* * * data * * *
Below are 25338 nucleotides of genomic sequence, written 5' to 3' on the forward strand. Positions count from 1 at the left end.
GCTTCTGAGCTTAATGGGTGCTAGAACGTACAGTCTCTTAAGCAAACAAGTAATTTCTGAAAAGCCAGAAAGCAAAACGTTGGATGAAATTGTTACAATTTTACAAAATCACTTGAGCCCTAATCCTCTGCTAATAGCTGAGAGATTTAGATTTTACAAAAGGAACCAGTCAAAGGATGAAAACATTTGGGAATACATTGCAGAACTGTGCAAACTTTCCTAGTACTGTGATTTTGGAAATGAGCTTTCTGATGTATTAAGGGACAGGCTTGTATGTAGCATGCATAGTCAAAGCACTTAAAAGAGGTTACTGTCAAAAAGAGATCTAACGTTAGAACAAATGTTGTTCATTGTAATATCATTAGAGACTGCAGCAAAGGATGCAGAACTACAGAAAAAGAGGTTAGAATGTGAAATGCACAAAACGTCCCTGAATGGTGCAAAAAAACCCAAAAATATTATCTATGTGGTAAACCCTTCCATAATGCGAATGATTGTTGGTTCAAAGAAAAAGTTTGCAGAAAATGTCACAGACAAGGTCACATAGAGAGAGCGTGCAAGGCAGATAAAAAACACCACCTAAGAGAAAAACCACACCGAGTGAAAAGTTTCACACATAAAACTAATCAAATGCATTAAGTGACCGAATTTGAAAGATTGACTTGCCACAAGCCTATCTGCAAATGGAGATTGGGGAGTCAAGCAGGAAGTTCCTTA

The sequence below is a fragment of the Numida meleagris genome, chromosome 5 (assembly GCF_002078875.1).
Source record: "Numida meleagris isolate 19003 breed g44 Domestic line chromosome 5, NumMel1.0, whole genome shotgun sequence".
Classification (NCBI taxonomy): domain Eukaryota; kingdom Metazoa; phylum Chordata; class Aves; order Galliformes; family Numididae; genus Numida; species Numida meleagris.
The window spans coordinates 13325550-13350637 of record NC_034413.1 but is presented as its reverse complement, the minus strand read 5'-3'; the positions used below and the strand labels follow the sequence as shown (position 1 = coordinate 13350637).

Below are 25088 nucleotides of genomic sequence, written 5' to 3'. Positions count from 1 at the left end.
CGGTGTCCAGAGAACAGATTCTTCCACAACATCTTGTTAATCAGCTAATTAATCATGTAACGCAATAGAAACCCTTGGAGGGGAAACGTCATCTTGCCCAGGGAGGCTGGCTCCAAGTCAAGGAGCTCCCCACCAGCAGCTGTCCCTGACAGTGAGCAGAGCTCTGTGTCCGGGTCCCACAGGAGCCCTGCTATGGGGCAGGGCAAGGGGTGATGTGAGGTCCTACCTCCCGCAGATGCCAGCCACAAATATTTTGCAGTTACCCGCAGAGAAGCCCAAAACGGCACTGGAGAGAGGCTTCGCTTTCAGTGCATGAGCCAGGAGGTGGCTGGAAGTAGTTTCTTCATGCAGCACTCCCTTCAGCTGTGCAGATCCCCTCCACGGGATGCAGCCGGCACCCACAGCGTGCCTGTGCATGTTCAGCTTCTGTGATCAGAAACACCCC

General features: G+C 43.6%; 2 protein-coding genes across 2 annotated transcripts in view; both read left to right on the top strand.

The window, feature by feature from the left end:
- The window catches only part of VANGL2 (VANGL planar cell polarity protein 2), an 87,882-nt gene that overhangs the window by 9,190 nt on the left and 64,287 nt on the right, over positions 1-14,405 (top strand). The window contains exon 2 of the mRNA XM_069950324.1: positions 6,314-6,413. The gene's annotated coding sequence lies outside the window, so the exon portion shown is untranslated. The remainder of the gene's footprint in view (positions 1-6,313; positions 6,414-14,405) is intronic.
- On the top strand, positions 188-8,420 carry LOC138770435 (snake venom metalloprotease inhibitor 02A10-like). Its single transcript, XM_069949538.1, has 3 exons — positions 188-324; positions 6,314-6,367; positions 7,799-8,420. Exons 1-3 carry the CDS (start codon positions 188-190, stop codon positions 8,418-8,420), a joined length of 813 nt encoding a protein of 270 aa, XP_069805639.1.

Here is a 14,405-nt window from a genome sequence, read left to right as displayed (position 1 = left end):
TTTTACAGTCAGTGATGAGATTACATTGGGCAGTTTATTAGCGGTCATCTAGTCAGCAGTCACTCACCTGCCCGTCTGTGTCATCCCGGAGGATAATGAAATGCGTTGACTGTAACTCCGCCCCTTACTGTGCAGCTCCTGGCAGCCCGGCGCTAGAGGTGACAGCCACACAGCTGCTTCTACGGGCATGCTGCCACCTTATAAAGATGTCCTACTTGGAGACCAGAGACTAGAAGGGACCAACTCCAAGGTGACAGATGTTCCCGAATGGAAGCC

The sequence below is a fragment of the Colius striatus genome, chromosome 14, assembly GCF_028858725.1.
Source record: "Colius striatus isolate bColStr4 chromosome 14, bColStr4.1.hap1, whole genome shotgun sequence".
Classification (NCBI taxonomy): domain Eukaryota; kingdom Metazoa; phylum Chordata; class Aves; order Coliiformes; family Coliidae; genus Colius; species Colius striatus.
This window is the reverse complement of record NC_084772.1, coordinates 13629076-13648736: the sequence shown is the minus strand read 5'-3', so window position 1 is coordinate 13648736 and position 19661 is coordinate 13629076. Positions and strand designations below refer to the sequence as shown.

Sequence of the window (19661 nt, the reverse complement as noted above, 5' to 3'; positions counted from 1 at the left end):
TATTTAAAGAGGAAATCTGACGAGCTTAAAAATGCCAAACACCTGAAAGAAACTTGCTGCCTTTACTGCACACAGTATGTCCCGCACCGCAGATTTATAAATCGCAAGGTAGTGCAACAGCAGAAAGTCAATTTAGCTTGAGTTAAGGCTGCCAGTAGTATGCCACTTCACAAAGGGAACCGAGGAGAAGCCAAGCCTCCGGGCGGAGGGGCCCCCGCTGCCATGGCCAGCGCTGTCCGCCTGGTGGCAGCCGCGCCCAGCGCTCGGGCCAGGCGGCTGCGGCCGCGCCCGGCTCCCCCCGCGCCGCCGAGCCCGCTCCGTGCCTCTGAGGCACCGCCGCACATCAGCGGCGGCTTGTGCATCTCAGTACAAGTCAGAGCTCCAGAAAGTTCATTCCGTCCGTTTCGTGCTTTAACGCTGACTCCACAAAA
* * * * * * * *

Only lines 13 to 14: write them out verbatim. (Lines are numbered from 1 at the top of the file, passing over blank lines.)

Here is a 14,405-nt window from a genome sequence, read left to right as displayed (position 1 = left end):
TTTTACAGTCAGTGATGAGATTACATTGGGCAGTTTATTAGCGGTCATCTAGTCAGCAGTCACTCACCTGCCCGTCTGTGTCATCCCGGAGGATAATGAAATGCGTTGACTGTAACTCCGCCCCTTACTGTGCAGCTCCTGGCAGCCCGGCGCTAGAGGTGACAGCCACACAGCTGCTTCTACGGGCATGCTGCCACCTTATAAAGATGTCCTACTTGGAGACCAGAGACTAGAAGGGACCAACTCCAAGGTGACAGATGTTCCCGAATGGAAGCC